This Approach to Credit Card Debt Could Be Way Better Than the Debt Snowball

by Christy Bieber | Updated Jan. 20, 2022 - First published on Oct. 7, 2021

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It could save you a lot of money and a lot of hassle.

The debt snowball is a very popular method of paying off debt. It involves making extra payments on your debt, starting with the lowest outstanding balance. You'll pay the minimum on all of your loans but send extra money to the debt you owe the lowest amount on.

Once that low-balance debt is paid off, you'll start working on the debt with the next-lowest balance. Each month, the payment you were previously making on the newly paid-off loan will be added to the next debt you're paying down.

Where the debt snowball method came from

The debt snowball approach was popularized by personal finance guru Dave Ramsey. He believes repaying the lowest balance first helps you stay motivated because you score quick wins as you pay off your debt.

Unfortunately, this popular get-out-of-debt strategy can be an expensive way to pay back what you owe. That's because you could spend a long time working on repaying debt that has low interest rates before even starting on your high-rate debt. This could happen if your most expensive loans also happen to have high balances, so they come late in your snowball.

Rather than using an approach that could leave you holding on to costlier loans with higher balances, you may want to consider another method of debt payoff instead.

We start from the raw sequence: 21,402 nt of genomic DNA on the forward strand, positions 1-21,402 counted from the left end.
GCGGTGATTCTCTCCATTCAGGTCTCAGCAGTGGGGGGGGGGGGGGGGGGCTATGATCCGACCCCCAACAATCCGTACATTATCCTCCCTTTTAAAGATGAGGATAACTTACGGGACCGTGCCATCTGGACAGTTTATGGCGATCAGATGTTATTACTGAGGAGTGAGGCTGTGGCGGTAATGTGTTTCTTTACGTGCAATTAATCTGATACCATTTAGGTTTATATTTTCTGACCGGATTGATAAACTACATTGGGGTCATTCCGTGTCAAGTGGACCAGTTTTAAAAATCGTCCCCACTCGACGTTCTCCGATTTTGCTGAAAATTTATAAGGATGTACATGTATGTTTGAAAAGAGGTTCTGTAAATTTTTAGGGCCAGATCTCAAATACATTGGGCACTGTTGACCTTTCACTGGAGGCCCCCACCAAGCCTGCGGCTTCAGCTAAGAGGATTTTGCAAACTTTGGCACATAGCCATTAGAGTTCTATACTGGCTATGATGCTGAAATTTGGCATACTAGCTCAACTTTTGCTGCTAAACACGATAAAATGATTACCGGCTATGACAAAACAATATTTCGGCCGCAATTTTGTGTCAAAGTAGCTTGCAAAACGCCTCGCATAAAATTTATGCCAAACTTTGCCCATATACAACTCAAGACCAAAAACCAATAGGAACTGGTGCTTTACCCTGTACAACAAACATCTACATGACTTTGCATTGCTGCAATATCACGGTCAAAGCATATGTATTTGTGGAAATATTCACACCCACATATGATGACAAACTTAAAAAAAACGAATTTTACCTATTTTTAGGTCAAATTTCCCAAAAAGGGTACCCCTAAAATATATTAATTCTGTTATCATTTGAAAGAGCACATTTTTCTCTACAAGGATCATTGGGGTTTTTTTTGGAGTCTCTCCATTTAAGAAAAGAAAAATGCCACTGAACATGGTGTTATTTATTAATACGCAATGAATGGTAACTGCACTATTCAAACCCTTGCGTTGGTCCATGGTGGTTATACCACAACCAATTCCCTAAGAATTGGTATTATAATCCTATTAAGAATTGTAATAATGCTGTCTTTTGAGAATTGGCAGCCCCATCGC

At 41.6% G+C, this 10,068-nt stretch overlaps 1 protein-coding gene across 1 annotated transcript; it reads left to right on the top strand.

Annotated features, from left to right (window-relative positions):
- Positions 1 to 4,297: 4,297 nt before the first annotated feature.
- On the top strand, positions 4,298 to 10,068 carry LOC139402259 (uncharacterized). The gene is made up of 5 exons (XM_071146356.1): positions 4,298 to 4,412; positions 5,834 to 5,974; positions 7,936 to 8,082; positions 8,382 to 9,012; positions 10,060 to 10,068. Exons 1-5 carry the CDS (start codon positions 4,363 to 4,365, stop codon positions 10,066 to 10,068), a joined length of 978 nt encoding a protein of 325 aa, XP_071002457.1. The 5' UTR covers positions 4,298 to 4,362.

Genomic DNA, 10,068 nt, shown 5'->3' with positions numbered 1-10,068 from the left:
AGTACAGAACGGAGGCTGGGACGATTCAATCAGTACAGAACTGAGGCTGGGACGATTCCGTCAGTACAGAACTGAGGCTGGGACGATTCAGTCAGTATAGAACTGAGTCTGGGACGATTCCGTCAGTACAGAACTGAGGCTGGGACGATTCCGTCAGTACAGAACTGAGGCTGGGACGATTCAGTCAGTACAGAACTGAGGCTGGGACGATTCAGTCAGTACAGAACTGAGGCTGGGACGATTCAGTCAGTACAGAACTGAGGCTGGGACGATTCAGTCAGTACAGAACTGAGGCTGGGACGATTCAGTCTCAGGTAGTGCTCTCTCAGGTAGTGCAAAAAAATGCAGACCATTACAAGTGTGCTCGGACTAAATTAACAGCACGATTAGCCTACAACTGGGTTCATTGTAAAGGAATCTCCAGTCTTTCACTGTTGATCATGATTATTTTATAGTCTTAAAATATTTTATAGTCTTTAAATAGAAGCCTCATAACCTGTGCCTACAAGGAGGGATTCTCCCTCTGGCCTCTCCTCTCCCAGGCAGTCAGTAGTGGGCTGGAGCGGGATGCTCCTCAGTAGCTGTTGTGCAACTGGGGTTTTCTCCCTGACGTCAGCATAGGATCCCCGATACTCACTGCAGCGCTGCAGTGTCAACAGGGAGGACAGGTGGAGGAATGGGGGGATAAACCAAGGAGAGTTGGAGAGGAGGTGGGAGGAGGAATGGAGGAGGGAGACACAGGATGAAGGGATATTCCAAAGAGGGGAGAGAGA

RELATED: See The Ascent's debt snowball calculator to see which debts you should pay off first.

This could save you a lot more money than the debt snowball

There's actually an easier approach to debt repayment than the debt snowball, and it could end up being a lot cheaper. It involves refinancing your debt.

If you can qualify for a low-interest personal loan and use it to pay off most or all of your other debts, you could eliminate the question of which loans to pay off first. You would no longer have a whole bunch of different debts to prioritize. Instead, you would have one fixed rate loan with set monthly payments that you pay each month. You wouldn't have to worry about staying motivated or how quickly you're paying off each debt since you'd have required monthly payments that would result in your entire balance being paid in full by the end of the loan term.

If your refinance loan has a lower rate than your existing debt, you could also save a lot of money compared with the snowball method. Say, for example, you have a big loan at 17% interest that would be far down on your list of debts to pay if you followed the snowball approach. Instead of paying that 17% rate for a very long time as you work on paying off cheaper debt, you'd immediately drop the cost of that expensive loan by refinancing.

Refinancing makes financial sense only if you can actually get a lower rate than what you're currently paying. But if you have a lot of credit card debt, chances are a personal finance loan would be a lot cheaper than your card's current rate. It's worth shopping around to get some refinance quotes before considering the debt snowball approach, so you can see if refinancing would make sense for you.

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